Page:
“Good Job” Isn’t Enough

Far too often leaders get lazy when it comes to providing meaningful praise. Average leaders tend to give mediocre uninspiring praise and then are surprised to learn the recipients of their praise don’t feel overly appreciated. It is easy to see why an average leader might not recognize they are falling short in showing their appreciation. When have you ever seen someone get upset when they hear they’ve done a “good job”? It is exactly for this reason average leaders can go years without realizing they’ve mindlessly squandered countless opportunities to vastly improve employee satisfaction levels and improve team member engagement. I am going to dedicate my next few blogs to helping leaders understand the importance of praise and the secrets to delivering meaningful positive feedback.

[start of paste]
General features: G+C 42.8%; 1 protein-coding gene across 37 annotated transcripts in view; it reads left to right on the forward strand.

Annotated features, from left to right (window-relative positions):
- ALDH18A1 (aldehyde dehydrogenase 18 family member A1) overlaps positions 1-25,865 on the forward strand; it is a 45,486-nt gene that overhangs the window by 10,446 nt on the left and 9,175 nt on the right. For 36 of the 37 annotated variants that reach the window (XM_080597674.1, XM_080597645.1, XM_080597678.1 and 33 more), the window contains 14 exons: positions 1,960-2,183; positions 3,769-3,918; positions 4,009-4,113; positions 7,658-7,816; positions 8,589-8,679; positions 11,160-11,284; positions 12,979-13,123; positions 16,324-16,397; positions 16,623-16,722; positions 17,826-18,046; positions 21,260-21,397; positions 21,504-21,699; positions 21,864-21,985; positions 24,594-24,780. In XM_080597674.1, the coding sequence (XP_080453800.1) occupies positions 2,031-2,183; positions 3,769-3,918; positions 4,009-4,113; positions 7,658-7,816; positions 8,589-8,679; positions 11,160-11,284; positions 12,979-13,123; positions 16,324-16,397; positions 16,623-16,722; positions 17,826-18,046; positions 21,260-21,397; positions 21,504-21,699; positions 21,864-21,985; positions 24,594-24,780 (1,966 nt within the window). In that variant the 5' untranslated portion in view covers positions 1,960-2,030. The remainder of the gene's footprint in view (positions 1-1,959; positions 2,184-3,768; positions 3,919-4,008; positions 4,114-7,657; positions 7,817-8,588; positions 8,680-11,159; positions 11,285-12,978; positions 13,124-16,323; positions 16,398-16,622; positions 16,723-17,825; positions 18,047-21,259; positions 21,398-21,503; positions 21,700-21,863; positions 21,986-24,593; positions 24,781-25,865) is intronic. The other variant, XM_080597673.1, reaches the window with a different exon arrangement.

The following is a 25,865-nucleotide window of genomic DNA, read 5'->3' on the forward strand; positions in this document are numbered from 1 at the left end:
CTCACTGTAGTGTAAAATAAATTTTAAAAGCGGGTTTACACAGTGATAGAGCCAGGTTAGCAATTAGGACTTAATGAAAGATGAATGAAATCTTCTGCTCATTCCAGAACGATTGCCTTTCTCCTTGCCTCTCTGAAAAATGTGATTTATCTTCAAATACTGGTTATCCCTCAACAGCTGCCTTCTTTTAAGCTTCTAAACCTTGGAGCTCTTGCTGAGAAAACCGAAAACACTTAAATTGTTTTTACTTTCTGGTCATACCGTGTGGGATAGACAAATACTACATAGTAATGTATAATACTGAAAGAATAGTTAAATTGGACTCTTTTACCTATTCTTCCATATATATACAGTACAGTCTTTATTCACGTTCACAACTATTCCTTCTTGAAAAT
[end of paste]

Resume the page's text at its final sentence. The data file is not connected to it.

As the economy improves, so will the job opportunities for better employees, so retaining them is a must for the best companies. According to the book How Full is Your Bucket?, the #1 reason people leave their jobs: – I am sure you guessed it – is they don’t feel appreciated. Getting extremely proficient at providing powerful praise is by far the least expensive way to retain high impact employees. More startling according to the same book is the fact that 65% of American workers report they receive no recognition in the workplace each year. It is clear we as leaders can do a better job in our efforts to recognize other’s contributions.

My next blog will unlock the 4 keys to providing powerful pin point praise.



  1. M. Murphy · March 2, 2012

    “providing powerful pin point praise….” — a phase of ‘alliteration-al genius’

  2. Kevin Hamilton · March 3, 2012

    Praise …. for your blog.

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